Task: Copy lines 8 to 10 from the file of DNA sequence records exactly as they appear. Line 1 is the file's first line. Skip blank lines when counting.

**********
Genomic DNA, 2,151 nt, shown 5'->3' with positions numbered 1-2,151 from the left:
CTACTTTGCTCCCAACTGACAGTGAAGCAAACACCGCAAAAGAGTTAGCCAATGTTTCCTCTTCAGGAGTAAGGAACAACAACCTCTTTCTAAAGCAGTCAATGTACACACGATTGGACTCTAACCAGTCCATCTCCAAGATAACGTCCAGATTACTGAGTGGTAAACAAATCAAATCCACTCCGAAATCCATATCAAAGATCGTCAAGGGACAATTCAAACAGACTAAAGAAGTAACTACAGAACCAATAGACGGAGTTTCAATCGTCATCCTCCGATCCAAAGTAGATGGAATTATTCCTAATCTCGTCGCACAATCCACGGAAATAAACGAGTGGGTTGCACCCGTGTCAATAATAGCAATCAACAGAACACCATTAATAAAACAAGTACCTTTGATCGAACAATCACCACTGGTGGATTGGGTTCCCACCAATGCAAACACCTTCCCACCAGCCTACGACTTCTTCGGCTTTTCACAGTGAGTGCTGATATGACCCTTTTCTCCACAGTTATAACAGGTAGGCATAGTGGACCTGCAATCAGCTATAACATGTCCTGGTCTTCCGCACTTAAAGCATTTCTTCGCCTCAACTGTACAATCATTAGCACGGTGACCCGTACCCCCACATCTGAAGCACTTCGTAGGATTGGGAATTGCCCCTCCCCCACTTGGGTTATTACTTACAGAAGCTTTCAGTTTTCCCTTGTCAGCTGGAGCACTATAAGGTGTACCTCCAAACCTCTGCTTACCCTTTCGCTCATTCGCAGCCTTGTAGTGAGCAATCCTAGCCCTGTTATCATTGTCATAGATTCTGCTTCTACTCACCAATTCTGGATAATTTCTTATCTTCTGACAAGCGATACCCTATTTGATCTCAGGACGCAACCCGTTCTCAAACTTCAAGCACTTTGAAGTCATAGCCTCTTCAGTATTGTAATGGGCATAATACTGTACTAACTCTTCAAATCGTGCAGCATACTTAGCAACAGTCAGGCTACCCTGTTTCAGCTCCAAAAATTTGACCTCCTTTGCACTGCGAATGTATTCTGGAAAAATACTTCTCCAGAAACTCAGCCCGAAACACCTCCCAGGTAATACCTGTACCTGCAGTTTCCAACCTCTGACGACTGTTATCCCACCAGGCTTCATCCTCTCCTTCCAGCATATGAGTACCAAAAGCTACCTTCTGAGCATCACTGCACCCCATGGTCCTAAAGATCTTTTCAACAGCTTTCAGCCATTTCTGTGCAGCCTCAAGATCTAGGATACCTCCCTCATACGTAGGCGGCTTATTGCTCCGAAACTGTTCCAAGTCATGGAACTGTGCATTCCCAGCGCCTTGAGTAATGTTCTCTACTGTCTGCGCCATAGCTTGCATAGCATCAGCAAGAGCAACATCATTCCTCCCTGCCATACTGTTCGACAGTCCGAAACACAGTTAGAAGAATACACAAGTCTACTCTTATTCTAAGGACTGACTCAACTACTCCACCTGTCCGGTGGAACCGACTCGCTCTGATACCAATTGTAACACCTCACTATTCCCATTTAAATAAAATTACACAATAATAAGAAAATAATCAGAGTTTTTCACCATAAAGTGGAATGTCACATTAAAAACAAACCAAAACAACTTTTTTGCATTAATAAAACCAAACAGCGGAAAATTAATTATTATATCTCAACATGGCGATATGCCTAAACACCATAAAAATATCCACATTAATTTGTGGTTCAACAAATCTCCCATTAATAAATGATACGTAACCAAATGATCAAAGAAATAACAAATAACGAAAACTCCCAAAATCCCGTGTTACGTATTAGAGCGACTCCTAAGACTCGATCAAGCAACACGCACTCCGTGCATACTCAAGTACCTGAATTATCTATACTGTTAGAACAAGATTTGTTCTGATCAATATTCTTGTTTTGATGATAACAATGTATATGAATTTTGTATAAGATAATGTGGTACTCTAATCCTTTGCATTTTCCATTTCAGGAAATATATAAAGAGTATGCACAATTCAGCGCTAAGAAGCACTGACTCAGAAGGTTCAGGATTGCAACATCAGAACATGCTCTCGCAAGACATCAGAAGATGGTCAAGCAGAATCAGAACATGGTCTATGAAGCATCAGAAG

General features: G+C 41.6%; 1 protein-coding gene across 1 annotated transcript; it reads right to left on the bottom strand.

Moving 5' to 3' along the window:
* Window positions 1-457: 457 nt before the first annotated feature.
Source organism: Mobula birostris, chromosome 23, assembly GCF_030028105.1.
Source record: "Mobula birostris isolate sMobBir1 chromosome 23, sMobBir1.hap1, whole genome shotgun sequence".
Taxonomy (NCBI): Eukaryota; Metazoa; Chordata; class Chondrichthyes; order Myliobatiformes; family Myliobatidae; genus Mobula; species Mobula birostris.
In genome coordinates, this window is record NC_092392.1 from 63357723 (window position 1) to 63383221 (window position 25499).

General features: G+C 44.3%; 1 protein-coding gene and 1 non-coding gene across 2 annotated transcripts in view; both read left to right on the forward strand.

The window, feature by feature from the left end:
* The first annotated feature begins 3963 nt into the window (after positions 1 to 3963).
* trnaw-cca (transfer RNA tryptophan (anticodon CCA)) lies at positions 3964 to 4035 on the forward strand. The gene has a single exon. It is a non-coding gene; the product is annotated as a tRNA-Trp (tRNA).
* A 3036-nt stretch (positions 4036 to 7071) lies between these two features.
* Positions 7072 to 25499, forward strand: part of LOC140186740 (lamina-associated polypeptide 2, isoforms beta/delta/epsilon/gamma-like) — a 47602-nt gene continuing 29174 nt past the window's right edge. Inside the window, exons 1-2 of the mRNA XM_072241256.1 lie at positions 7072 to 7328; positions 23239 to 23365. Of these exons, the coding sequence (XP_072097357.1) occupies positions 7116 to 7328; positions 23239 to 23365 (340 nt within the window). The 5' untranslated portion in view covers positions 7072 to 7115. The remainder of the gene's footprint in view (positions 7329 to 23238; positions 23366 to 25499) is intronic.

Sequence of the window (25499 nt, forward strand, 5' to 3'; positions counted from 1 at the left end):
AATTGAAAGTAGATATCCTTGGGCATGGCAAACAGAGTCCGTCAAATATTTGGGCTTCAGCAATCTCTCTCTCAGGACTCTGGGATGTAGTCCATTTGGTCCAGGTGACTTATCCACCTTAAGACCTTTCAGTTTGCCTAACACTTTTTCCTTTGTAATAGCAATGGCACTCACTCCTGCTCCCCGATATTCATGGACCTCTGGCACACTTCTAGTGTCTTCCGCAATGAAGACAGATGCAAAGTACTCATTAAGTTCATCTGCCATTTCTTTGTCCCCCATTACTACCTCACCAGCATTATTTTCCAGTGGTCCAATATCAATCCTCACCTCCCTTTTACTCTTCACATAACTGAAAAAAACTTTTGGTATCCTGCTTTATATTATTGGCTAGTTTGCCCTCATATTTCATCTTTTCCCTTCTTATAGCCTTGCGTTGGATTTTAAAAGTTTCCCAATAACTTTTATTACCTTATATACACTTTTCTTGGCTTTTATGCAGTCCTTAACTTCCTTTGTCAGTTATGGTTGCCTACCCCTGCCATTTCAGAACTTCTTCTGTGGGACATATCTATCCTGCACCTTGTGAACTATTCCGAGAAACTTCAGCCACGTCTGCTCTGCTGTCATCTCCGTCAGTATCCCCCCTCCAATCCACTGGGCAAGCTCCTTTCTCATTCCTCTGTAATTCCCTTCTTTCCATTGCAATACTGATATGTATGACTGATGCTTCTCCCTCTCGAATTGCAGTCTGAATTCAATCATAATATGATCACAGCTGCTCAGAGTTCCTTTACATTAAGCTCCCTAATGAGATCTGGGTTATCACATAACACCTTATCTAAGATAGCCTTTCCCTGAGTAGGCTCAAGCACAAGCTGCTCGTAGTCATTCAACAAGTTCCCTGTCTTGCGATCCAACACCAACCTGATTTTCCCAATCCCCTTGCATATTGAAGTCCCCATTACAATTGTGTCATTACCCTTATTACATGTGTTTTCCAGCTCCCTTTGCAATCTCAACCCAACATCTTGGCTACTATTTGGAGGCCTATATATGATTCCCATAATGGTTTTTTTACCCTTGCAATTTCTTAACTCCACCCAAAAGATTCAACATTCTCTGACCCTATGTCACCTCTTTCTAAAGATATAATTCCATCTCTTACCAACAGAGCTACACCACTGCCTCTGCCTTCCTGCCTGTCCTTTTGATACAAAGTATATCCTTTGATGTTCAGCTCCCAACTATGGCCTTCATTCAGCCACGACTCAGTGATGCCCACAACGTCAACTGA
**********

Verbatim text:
Taxonomy (NCBI): Eukaryota; Metazoa; Chordata; class Chondrichthyes; order Myliobatiformes; family Myliobatidae; genus Mobula; species Mobula birostris.
In genome coordinates, this window is record NC_092392.1 from 63357723 (window position 1) to 63383221 (window position 25499).

General features: G+C 44.3%; 1 protein-coding gene and 1 non-coding gene across 2 annotated transcripts in view; both read left to right on the forward strand.